Symposium Q&A from Daniel Leffler, MD, MS

Q. How do you differentiate between a “Super sensitive” celiac and refractory celiac? Are there treatment options for either?

A. Many people believe that type 1 refractory celiac disease occurs when people are so highly sensitive that there is no feasible way to be sufficiently gluten-free. There is no clinical way to differentiate these conditions, if they are indeed separate, so at this time both are treated mostly with budesonide (a steroid with low systemic absorption).

Q. When diagnosed I was told not to drink “gluten removed” beer. With KumaMax, would that change?

Is KumaMax only for very small cross contamination? Can it break down anything other than gluten?

A. We don’t really know how potent KumaMax will be at degrading gluten, but given the published literature, it seems to be very effective and may allow for a gram or more of gluten to be eaten safely, such as a bottle of regular beer. This would allow for consumption of most low-gluten foods without toxicity. As far as we know, KumaMax only breaks down gluten, not other food proteins.

Q. Do you foresee a way for successful new therapies to prevent symptoms of gluten ingestion during a gluten challenge (so those challenged are less sick)?

A. Yes, I think any successful therapy for celiac disease should be able to prevent symptoms during gluten challenge. This was shown with both larazotide and ALV003 in separate gluten challenge studies. Larazotide was able to prevent symptoms and elevation in tTG with gluten challenge, and ALV003 was able to prevent damage to the small intestine.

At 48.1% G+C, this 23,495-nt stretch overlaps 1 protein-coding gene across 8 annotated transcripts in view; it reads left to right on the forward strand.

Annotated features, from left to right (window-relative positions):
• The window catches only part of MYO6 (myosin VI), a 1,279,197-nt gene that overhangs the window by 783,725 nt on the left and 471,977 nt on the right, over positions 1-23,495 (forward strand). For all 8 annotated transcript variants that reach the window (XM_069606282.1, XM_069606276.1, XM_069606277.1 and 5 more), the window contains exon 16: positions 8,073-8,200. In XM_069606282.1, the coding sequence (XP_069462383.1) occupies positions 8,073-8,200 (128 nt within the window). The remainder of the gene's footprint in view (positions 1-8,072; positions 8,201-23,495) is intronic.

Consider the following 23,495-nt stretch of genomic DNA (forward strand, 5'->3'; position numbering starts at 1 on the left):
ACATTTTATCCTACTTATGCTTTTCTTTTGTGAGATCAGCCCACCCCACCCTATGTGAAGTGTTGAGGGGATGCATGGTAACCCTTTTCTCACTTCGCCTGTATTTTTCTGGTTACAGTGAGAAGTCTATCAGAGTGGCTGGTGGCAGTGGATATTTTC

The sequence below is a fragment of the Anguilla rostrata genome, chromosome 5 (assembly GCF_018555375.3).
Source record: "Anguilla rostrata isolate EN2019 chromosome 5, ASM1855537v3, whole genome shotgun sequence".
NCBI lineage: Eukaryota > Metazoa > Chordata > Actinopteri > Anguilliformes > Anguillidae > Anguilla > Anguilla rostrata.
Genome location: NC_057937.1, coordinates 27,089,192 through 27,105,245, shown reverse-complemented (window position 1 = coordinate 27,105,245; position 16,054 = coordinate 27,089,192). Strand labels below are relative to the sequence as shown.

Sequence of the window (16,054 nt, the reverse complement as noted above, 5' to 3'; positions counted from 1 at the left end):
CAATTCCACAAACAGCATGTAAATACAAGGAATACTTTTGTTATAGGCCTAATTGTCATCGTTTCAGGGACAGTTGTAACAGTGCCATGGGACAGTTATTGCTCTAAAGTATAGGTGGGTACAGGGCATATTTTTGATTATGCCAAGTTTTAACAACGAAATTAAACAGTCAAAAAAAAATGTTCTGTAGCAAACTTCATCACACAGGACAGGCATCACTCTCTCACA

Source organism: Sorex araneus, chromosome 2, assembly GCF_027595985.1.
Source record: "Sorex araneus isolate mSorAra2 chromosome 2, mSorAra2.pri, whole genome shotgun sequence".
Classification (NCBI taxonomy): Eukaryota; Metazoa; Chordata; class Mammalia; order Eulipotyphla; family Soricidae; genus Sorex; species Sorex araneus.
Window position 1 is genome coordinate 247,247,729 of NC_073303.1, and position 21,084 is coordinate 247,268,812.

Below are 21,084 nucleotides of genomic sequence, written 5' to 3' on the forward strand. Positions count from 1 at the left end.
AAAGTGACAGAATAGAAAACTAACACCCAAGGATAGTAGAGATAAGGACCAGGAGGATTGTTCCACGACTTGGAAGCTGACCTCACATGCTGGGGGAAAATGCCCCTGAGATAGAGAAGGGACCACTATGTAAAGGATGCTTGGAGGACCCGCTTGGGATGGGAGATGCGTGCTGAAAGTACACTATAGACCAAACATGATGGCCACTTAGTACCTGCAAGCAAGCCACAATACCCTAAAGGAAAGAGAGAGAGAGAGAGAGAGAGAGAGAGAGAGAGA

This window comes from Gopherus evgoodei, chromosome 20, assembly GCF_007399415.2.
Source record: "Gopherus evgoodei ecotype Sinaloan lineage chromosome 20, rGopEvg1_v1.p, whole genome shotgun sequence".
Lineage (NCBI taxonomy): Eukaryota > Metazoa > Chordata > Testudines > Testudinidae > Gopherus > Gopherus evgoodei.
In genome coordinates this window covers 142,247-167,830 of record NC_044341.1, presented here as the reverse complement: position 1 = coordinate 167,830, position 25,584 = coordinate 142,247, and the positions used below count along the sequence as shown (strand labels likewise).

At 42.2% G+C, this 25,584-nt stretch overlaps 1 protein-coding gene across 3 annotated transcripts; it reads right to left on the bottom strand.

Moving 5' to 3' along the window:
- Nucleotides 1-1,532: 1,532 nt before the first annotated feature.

Q. What are the risks involved in being part of a research study for celiac patients who will need to ingest gluten? Will it increase chances for comorbidities?

A. I think is worth remembering that before we had good blood tests for celiac disease, gluten challenge was part of the diagnosis of ALL patients with celiac disease, including children, and that these gluten challenges often went on for months. These generations of patients all did fine, so this gives us great confidence that the 2-6 week gluten challenges used in research are indeed safe.

Q. What is the timeline for Larazotide or any of the other intraluminal (in the cavity of the small intestine) therapies?

A. This is always difficult to predict, but if larazotide is successful in its upcoming study, it could be available in 2-3 years. Everything else is likely to be 5 years later than that.

Q. Does the Nexvax vaccine also cause intestinal damage as it induces symptoms?

A. This is currently unknown but will be looked at in their upcoming phase 2 study.